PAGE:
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Thermodynamic properties - Isochronic process - First law

  1. Feb 11, 2016 #1
    1. The problem statement, all variables and given/known data
    An amount of water substance having a mass of 1 kg is contained in a vessel at a pressure of 1 MPa. It is heated for some time after which the pressure is 3 MPa. The volume of the vessel is 0.1 m3. Assuming no work is done by or to the substance, calculate the final temperature of, and the heating done to, the contents of the vessel.

    2. Relevant equations
    I am not sure about them. I believe, they would be:

    ## m=m_g + m_f ## , ##V=v_f m_f +v_g m_g## and ##PV=nRT## , ##ΔQ+ΔW=ΔU##
    Thermodynamic and transport properties of fluids.

    3. The attempt at a solution

    I have stated that ##m_f+m_g=m=1kg## and ##v_g m_g + v_f m_f = 0.1 m^3##. It is also known that ##P_1=1MPa=10 bar## and ##P_2=30 bar##.

    I have attempted to read the value of a temperature from 'Saturated Water and Steam section' for ##P=10bar## which would give me ##179.9°C##. Assuming that volume is constant throughout the whole process as the mixture is in a vessel it gave me ##{\frac{P_2 T_1}{P_1}}=T_2## but it gave me the wrong answer.

    I have then tried to obtain the value of ##v_g## for 'Saturated Water and Steam' and it the value would be 0.1944 ##[kg/m^3]##. Solving for ##m_f## and ##m_g## by assuming that since ##m_f+m_g=1kg## and so ##dryness fraction=x=mg/1=mg## did actually either got me nowhere or I just do not know what to do with these values.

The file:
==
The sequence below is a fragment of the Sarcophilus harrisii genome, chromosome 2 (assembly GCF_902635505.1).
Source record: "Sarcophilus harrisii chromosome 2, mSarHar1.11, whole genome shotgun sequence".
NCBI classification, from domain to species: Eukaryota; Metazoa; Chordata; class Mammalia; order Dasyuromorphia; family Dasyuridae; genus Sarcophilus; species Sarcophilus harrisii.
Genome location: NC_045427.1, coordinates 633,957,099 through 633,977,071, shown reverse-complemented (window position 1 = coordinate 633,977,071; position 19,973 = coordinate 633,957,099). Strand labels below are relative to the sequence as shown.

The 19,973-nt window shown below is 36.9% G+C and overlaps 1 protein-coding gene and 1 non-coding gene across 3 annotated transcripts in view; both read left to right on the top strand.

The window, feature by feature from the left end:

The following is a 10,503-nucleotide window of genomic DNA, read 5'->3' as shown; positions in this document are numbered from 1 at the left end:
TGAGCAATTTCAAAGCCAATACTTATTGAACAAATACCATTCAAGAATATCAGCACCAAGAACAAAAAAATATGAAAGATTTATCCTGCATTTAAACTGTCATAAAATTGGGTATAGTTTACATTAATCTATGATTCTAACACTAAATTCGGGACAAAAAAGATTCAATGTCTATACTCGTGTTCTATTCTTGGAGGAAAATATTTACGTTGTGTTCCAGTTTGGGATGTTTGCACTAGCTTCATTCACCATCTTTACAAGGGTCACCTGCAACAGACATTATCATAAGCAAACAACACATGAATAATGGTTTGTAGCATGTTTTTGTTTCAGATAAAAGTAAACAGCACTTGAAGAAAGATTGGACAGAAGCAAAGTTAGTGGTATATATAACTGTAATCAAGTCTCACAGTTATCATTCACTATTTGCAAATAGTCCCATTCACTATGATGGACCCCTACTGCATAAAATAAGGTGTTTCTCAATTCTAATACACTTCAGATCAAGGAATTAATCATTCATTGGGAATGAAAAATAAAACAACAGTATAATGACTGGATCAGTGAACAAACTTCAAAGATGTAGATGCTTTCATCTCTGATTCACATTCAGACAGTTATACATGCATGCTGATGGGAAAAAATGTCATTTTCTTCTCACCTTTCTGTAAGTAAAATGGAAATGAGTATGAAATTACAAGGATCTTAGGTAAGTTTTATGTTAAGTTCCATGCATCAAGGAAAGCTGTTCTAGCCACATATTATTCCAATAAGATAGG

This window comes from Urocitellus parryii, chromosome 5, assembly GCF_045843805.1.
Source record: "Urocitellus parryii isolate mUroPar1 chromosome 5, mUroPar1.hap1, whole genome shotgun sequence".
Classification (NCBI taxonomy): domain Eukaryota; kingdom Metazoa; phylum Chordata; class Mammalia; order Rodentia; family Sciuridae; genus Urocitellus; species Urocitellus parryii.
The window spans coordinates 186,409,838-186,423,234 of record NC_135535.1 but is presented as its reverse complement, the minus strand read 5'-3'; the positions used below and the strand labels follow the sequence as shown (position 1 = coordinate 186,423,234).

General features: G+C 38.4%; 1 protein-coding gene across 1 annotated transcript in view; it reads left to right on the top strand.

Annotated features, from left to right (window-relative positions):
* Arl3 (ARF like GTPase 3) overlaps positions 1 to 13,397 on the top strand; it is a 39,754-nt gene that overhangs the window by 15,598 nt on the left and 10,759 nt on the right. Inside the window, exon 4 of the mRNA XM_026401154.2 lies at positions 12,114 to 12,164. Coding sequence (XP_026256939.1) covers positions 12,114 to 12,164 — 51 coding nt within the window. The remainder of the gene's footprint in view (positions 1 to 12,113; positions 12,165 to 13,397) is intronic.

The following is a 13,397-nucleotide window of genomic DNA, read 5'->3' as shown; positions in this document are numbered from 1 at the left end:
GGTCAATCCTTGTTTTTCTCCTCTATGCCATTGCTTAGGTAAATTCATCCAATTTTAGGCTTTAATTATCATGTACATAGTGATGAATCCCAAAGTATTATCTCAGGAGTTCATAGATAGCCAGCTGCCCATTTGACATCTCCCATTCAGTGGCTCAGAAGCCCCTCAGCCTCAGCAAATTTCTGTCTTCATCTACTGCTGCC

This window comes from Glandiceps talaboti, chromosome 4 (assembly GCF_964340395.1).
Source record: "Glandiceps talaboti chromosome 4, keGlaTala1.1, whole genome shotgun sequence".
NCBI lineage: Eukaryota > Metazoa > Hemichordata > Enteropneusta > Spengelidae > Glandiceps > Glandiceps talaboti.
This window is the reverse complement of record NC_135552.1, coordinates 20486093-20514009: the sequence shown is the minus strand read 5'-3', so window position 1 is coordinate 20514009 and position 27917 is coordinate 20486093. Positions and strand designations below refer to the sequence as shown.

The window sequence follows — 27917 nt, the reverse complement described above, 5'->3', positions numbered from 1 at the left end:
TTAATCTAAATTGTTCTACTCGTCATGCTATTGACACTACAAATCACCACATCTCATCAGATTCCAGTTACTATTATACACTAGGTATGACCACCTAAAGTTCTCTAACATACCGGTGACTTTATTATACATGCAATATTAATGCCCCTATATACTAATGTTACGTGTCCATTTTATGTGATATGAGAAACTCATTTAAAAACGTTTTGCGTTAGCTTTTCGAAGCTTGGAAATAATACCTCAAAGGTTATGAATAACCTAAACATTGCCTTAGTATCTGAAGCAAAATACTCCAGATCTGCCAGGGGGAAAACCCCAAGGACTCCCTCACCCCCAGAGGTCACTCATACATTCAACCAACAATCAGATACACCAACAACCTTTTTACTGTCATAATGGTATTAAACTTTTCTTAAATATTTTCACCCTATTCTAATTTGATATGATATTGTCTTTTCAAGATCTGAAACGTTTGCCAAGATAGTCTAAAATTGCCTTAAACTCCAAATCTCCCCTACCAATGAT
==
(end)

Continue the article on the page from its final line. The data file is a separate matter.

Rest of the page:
I need help to know what kind of assumptions should I use and have I chosen appropriate equations for solving this problem. Thanks
     
  2. jcsd
  3. Feb 11, 2016 #2
    You got off to a very good start, but then you hit a snag. Let's confine attention to the initial state. Your determination of the dryness fraction was not correct. You are aware that there is both liquid and vapor in the container to begin with, correct? So you need to take into account both the specific volume of the liquid and the specific volume of the vapor. Let x (kg) represent the mass of vapor in the tank and 1-x represent the mass of liquid in the tank. In terms of x, what is the volume of vapor and what is the volume of liquid. These have to add up to 0.1 m^3. So, you can use this to solve for x. Once you know x, you can determine the initial internal energy of the water in the tank using the specific internal energy of the vapor and the specific internal energy of the liquid. Try this, and let's see what you get.

    Chet
     
  4. Feb 12, 2016 #3
    Hi Chet,

    Thanks for replying.

    So I attempted again and I think I again have hitten a wall:

    Reading from the tables for Saturated Water and Steam for ##P=10 bar## : ##v_g=0.1944## and ##v_f=0.001128## and assuming that ##V=v_f (1-x) + v_g x##
    ##0.1= (1-x) 0.001128 + x 0.1994##
    ##x=0.511##

    Then using equation ##e=(1-x)e_f+xe_fg## where ##e_g## and ##e_f## are values for ##P=10 bar## read from Saturated Water and Steam table I have got:
    ##e=1693##

    Now I do not know with what do I compare that? I noted that final pressure is above the critical pressure point for water. Should it guide me somewhere?

    Thanks
     
  5. Feb 12, 2016 #4
    Sure. Look in the Superheated tables. But, first you need to calculate the average specific volume of the tank contents (if you have not already done so).
     
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